Scaling up antiretroviral therapy in Malawi-implications for managing other chronic diseases in resource-limited countries.

Hdl Handle:
http://hdl.handle.net/10144/88073
Title:
Scaling up antiretroviral therapy in Malawi-implications for managing other chronic diseases in resource-limited countries.
Authors:
Harries, Anthony D; Zachariah, Rony; Jahn, Andreas; Schouten, Erik J; Kamoto, Kelita
Journal:
Journal of Acquired Immune Deficiency Syndromes (1999)
Abstract:
The national scale-up of antiretroviral therapy (ART) in Malawi is based on the public health approach, with principles and practices borrowed from the successful DOTS (directly observed treatment, short course) tuberculosis control framework. The key principles include political commitment, free care, and standardized systems for case finding, treatment, recording and reporting, and drug procurement. Scale-up of ART started in June 2004, and by December 2008, 223,437 patients were registered for treatment within a health system that is severely underresourced. The Malawi model for delivering lifelong ART can be adapted and used for managing patients with chronic noncommunicable diseases, the burden of which is already high and continues to grow in low-income and middle-income countries. This article discusses how the principles behind the successful Malawi model of ART delivery can be applied to the management of other chronic diseases in resource-limited settings and how this paradigm can be used for health systems strengthening.
Affiliation:
International Union against Tuberculosis and Lung Disease, Paris, France. adharries@theunion.org
Issue Date:
1-Nov-2009
URI:
http://hdl.handle.net/10144/88073
DOI:
10.1097/QAI.0b013e3181bbc99e
PubMed ID:
19858929
Language:
en
ISSN:
1944-7884
Appears in Collections:
Chronic Diseases

Full metadata record

DC FieldValue Language
dc.contributor.authorHarries, Anthony Den
dc.contributor.authorZachariah, Ronyen
dc.contributor.authorJahn, Andreasen
dc.contributor.authorSchouten, Erik Jen
dc.contributor.authorKamoto, Kelitaen
dc.date.accessioned2009-12-15T21:23:44Z-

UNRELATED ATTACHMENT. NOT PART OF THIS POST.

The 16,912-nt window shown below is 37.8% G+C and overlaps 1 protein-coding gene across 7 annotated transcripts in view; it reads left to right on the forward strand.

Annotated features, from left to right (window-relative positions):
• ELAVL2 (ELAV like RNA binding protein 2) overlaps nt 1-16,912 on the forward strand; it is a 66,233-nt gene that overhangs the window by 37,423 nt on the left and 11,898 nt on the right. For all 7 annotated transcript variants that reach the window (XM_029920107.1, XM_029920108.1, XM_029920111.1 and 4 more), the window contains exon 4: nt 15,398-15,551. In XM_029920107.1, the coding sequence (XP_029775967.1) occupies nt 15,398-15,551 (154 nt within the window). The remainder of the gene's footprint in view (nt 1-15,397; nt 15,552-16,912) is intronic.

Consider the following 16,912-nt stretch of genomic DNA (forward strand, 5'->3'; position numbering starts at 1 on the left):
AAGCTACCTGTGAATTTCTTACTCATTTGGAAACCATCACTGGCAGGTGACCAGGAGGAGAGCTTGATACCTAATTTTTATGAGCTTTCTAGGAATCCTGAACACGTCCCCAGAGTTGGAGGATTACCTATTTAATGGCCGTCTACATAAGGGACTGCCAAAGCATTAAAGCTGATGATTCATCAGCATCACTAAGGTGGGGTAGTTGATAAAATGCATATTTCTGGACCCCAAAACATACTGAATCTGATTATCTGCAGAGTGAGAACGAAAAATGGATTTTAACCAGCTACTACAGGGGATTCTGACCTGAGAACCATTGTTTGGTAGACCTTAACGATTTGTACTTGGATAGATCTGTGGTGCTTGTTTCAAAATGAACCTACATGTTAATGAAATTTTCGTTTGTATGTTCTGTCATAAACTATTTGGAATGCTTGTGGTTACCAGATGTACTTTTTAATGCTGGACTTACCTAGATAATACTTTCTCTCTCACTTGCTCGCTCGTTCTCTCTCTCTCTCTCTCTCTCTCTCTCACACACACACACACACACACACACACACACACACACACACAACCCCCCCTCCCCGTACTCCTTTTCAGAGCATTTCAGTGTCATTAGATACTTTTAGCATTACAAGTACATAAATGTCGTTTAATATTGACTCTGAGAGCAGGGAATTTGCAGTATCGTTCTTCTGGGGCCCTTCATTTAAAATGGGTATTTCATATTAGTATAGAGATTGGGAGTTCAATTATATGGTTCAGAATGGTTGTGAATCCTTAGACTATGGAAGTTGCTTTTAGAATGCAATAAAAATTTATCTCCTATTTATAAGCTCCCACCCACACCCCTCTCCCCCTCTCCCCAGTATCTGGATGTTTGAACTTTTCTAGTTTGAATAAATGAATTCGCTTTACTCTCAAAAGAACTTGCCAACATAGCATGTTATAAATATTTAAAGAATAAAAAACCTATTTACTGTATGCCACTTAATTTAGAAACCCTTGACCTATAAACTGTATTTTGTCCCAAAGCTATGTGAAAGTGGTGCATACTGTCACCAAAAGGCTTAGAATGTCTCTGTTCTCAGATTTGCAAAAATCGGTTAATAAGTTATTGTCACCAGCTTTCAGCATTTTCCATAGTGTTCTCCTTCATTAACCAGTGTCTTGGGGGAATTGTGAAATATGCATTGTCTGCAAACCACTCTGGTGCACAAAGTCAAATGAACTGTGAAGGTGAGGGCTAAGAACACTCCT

dc.date.available2009-12-15T21:23:44Z-
dc.date.issued2009-11-01-
dc.identifier.citationScaling up antiretroviral therapy in Malawi-implications for managing other chronic diseases in resource-limited countries. 2009, 52 Suppl 1:S14-6 J. Acquir. Immune Defic. Syndr.en
dc.identifier.issn1944-7884-
dc.identifier.pmid19858929-
dc.identifier.doi10.1097/QAI.0b013e3181bbc99e-
dc.identifier.urihttp://hdl.handle.net/10144/88073-
dc.description.abstractThe national scale-up of antiretroviral therapy (ART) in Malawi is based on the public health approach, with principles and practices borrowed from the successful DOTS (directly observed treatment, short course) tuberculosis control framework. The key principles include political commitment, free care, and standardized systems for case finding, treatment, recording and reporting, and drug procurement. Scale-up of ART started in June 2004, and by December 2008, 223,437 patients were registered for treatment within a health system that is severely underresourced. The Malawi model for delivering lifelong ART can be adapted and used for managing patients with chronic noncommunicable diseases, the burden of which is already high and continues to grow in low-income and middle-income countries. This article discusses how the principles behind the successful Malawi model of ART delivery can be applied to the management of other chronic diseases in resource-limited settings and how this paradigm can be used for health systems strengthening.en
dc.language.isoenen
dc.rightsArchived with thanks to Journal of Acquired Immune Deficiency Syndromes (1999)en
dc.subject.meshAcquired Immunodeficiency Syndromeen
dc.subject.meshAnti-HIV Agentsen
dc.subject.meshAntiretroviral Therapy, Highly Activeen
dc.subject.meshChronic Diseaseen
dc.subject.meshHealth Resourcesen
dc.subject.meshHealth Services Administrationen
dc.subject.meshHumansen
dc.subject.meshMalawien
dc.titleScaling up antiretroviral therapy in Malawi-implications for managing other chronic diseases in resource-limited countries.en
dc.contributor.departmentInternational Union against Tuberculosis and Lung Disease, Paris, France. adharries@theunion.orgen
dc.identifier.journalJournal of Acquired Immune Deficiency Syndromes (1999)en
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